Meet the Mule Lobby

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Philadelphia, Mississippi—Ray Lilley is technically head of the Mississippi Mule Association, but he prefers his unofficial title: “I’m top ass,” he says. He’s decked out today in what I’d imagine would be his Monday–Saturday best: blue overalls, an old yellow shirt, and a maroon hat with a pointy-eared mule on the front. He and his friends Rusty and Jim, farmers both, are handling the livestock competition today at the Neshoba Giant Fair.

“Tell ’em we don’t like Nancy Pelosi,” says Jim, and they all laugh. Noted.

The Neshoba County Fair has, over the last century or so, become more well known by its other name, Mississippi’s Giant Houseparty. Some 600 cabins of varying degrees of luxury, priced at as high as $300,000 and habitable for only 10 days each year, occupy the fairgrounds, divided into streets and neighborhoods. But it’s still a county fair at heart, which means that if you have a favorite dairy cow, steer, watermelon, or artichoke, you can still bring it the grounds to get measured, appraised, and certified.

Things go relatively smoothly over at the weigh station, with one notable exception: One cow, appropriately the only one not brought in by a young kid, does a nose-dive onto the scale and doesn’t feel like leaving. Our Bessy cheked in at either 400 or 440 lbs.—a big spread, admittedly so Rusty took the average—and then she pretty much checked out. Some days you just don’t feel like showing off for the head of the Mississippi Mule Association.

“Git up, cow.”

“Pinch her tail!”

“Git up, cow.”

“Pinch her tail!”

Nothing doing. She’s the dairy equivalent of Ferdinand the bull. Bessy just sits there, barely even blinking, staring straight ahead. “Hard to believe that’s where all your ice cream, cheese, and milk come from,” says Rusty. Her owner is pacing around now. “She’s never this bad.”

“Come on, baby; come on, baby. Roll over. Git up, now.”

“I never seen one just git on in there and go to the sleep!”

“Come on, baby.”

“Git up!”

Cow, or baby, neither of which is her likely her name, gets up after about 10 minutes of this, comatose until the very end. Only by hitching her bit to another cow heading in the opposite direction can they get enough leverage to pull her up. Then she gets up, does a little shake, and goes on as if nothing happened, leaving Ray, Rusty, Jim, and I to chew on the aftermath.

How’d you get into mules, Ray. You don’t like horses?

“Horses are stupid.” The three of them concur.

“Ray, tell him the saying about mules,” says Jim, the younger of the three judges of the dairy cow competition. “He hasn’t heard it.”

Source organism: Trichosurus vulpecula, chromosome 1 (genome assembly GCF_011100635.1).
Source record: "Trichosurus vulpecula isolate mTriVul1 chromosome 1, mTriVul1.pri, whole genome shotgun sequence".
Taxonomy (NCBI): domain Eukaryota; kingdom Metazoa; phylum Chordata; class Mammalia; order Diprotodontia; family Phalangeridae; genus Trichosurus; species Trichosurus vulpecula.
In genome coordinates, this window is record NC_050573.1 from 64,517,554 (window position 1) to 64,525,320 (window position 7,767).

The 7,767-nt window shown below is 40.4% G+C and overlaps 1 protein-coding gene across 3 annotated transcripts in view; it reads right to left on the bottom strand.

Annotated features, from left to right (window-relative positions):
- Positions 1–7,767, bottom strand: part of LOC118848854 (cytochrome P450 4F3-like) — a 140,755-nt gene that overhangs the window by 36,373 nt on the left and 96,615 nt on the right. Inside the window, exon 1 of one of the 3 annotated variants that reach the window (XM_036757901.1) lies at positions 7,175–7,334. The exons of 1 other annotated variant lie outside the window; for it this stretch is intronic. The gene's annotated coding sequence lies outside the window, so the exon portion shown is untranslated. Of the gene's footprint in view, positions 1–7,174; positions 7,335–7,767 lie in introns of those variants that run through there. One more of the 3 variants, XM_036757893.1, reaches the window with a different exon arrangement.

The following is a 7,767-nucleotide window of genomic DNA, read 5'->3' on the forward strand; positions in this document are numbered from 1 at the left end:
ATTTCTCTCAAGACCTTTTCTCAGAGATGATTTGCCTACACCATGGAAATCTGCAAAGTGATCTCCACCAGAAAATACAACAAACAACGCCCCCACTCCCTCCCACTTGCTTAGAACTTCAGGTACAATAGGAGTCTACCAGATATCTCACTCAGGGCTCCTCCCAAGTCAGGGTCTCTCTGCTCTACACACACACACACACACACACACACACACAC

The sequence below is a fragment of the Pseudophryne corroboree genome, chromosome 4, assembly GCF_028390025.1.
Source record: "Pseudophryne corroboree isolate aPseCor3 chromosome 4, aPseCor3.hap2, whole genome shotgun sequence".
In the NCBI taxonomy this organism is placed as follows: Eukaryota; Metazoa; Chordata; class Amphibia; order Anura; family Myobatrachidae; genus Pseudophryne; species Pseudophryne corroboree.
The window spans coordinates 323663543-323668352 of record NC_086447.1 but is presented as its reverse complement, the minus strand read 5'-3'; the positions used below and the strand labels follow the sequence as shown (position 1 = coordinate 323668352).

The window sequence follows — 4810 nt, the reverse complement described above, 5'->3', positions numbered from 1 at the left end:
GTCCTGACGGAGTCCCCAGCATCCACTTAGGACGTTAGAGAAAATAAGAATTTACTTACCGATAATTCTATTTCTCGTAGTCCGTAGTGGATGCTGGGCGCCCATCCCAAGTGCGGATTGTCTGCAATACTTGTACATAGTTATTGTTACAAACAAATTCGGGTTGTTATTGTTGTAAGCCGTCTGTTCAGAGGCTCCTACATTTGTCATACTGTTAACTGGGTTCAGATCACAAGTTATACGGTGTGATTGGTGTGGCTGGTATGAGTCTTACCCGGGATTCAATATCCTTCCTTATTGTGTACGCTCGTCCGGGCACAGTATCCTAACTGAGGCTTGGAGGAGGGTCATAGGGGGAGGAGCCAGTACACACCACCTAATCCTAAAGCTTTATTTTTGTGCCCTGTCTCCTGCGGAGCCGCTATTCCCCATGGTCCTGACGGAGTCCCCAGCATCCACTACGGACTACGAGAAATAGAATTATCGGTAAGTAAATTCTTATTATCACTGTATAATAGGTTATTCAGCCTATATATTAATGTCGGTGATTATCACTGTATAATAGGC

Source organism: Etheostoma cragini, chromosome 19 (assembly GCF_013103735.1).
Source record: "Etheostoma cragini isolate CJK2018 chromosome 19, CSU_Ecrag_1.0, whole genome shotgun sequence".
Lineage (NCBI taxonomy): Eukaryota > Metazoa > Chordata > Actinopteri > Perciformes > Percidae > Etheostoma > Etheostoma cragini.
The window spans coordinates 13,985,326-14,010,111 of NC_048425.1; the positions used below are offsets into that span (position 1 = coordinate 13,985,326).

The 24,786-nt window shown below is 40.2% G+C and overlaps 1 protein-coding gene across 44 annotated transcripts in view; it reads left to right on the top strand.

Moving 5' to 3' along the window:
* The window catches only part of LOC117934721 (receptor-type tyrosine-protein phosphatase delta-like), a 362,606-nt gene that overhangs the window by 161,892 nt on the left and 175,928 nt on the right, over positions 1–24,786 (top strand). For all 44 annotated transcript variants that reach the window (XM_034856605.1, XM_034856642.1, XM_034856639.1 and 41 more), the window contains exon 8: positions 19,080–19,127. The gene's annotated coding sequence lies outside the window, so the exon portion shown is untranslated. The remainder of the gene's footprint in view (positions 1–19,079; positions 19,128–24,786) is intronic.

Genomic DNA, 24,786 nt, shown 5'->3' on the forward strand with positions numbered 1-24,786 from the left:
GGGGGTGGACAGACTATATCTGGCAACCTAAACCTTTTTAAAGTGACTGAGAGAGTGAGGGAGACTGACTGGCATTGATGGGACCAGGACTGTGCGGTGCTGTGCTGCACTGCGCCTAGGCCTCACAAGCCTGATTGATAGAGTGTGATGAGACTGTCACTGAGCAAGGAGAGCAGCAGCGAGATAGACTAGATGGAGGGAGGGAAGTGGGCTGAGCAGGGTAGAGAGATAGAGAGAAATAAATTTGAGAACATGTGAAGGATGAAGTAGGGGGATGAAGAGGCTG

“Well there is a saying when you’re dealing with equines,” says Ray. “Tell a horse, ask a mule, and negotiate with a donkey.”

His grandfather raised mules for the army, then his father raised mules, and now Ray raises mules. They’re coming back, he says, mostly for environmental reasons; it sure beats a diesel-powered tractor. The army has even started buying up mules again, better to carry patrols and supplies on the tank-unfriendly terrain of the Hindu Kush. Ray would love to get a bite of that government contract.

MoJo has a pretty small circulation in eastern Mississippi (although I’ve heard a rumor you can buy a copy at a bookstore in Tupelo), so when they ask I explain my magazine does a lot of investigative reporting. Ray looks at me.

“So you’re nooosy.”

We do our best.

“You need to put in here that we are very much against PETA,” breaks in Rusty.

“We’re not against treating animals humanely,” clarifies Ray. “But they think chickens are humans.”

As equine people their gripe is pretty simple: PETA closed the slaughterhouses, thereby making otherwise valuable old horses (or mules) meaningless, since they no longer have any re-sale value. You can keep on feeding horses that can’t do the job, but that’s expensive, so instead many owners simply let their horses loose, opening a host of new (and costly) problems.

I have to take off—the political rallies are starting—but not before some sage advice (don’t speed on the Natchez Trace Parkway), and a warning:

“Don’t stay down South too long,” says Jim. “You’ll be one of us evil Republicans.”


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